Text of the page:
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Death and Taxes…What a Relief!


Roger Harding

Written By:

Roger Harding
Tax Director


“Death and taxes” are often cited as the only two certainties in life, and both of these topics have been brought into sharp focus by the recent pandemic.

Many people are suddenly aware of their own mortality, and as a result, many people have recently reviewed and updated their Wills, whilst others have completed a Will for the first time in order to ensure orderly succession. And for those yet to undertake this exercise, there is no time like the present!

For the farming community, succession planning in recent times has revolved more around the younger generation, who have an increasing interest to move away from traditional methods, towards sustainable and environmentally friendly practices. There is also more interest in diversifying into different business areas, with less concern on the tax implications for Inheritance Tax (IHT).

Of course, most farmers and their families are well aware that current relief from IHT is available, in most cases at 100%, for transfers of value of agricultural (and business) property. However, there are qualifying conditions to be satisfied, and so it is essential that the potential tax consequences are considered for any changes or diversification of the business. The basics of the relief are considered below.

IHT – Agricultural Property Relief (APR)

The agricultural property must be occupied by the transferor for the purposes of agriculture:

  • Throughout the period of two years ending with the transfer; or
  • Owned by the transferor for seven years and occupied throughout that period by them or another person for the purposes of agriculture.

In addition, in the event of death of the transferor, the agricultural property must be specifically gifted to a beneficiary. A legacy out of the property is not a specific gift of agricultural property, so it does not qualify.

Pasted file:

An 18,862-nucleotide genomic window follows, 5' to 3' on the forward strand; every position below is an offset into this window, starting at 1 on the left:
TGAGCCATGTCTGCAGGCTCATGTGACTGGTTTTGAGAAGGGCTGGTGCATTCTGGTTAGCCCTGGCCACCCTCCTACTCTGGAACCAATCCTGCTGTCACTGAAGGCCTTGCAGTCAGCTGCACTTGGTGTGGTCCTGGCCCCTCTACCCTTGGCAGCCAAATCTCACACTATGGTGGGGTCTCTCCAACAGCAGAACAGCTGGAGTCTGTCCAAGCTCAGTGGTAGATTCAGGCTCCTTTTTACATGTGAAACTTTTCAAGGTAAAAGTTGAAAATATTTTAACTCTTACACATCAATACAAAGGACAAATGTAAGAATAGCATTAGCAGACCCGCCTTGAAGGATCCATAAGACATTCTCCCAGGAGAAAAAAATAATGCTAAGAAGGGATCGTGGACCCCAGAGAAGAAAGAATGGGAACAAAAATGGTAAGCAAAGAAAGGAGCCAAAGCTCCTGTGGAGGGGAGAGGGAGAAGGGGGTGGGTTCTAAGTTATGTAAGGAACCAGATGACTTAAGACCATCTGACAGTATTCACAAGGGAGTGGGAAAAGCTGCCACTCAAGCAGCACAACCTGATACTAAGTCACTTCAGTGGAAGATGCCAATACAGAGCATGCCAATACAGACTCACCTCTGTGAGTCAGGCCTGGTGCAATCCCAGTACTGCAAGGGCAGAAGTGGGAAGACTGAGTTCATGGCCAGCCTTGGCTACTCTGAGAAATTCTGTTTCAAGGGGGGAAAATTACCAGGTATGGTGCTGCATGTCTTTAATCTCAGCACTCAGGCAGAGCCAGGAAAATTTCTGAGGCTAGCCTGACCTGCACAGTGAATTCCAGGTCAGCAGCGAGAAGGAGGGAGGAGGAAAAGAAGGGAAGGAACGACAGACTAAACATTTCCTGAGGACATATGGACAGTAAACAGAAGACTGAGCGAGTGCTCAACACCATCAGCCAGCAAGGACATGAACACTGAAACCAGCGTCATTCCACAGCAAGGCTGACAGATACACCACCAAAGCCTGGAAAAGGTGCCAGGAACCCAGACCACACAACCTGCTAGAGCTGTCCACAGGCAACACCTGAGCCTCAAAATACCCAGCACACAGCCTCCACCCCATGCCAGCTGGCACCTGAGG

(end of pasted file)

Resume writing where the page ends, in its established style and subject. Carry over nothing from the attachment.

Most farming business is undertaken by individuals or partnerships, but the shares in a farming company controlled by the transferor also qualify for relief.

Agricultural property is defined as “agricultural land or pasture and includes woodlands and any building used in connection with the intensive rearing of livestock (or fish) if the woodlands or building is occupied with agricultural land or pasture and the occupation is ancillary to that of the agricultural land or pasture.

It also includes such cottages, farm buildings and farmhouses, together with the land occupied with them, as are of a character appropriate to the property. Agricultural land which is taken out of production can still qualify for APR because the legislation at S117 Inheritance Taxes Acts 1984 (S117 IHTA 1984) does not require the land to be in production, either continuously or at a specific time (though there must be an intention or expectation that the land will be back in production at some time in the future).”

The relief from IHT applies to the agricultural value of the property, on the assumption it is prohibited from use as anything other than agricultural property. As such development value cannot benefit from the relief, there may potentially be a claim for Business Property Relief (BPR) if farmed in hand.

Land used outside basic agricultural use would not qualify for the relief.

For example, growing reeds for thatching is not considered agricultural use, because the reeds are not themselves a “crop”. Similarly, keeping game birds or fish for sport are not considered to be agricultural use of land. HMRC also do not consider the Basic Payments Scheme (formerly the Single Payment Scheme) to qualify as APR. Instead, it is a separate asset which should be borne in mind when creating one’s Will. Nevertheless, in many circumstances it may qualify for BPR.

With sustainability in mind, APR is now extended to farmland and buildings dedicated to wildlife habitats meeting the ownership criteria above. These “Habitat Schemes” protect wildlife by taking farmland out of use for 20 years, making the occupation test difficult to satisfy. However, the legislation specifically allows relief for schemes within the Habitat Regulations 1994.

Therefore, for the younger generation wanting to diversify, a move away from agricultural use of the land should be carefully considered. Perhaps, using corporate entities to restructure the “farming” business can separate the different uses of the land and preserve relief, at least in part. Also, we should not forget the availability of BPR instead – but that’s a topic for another time.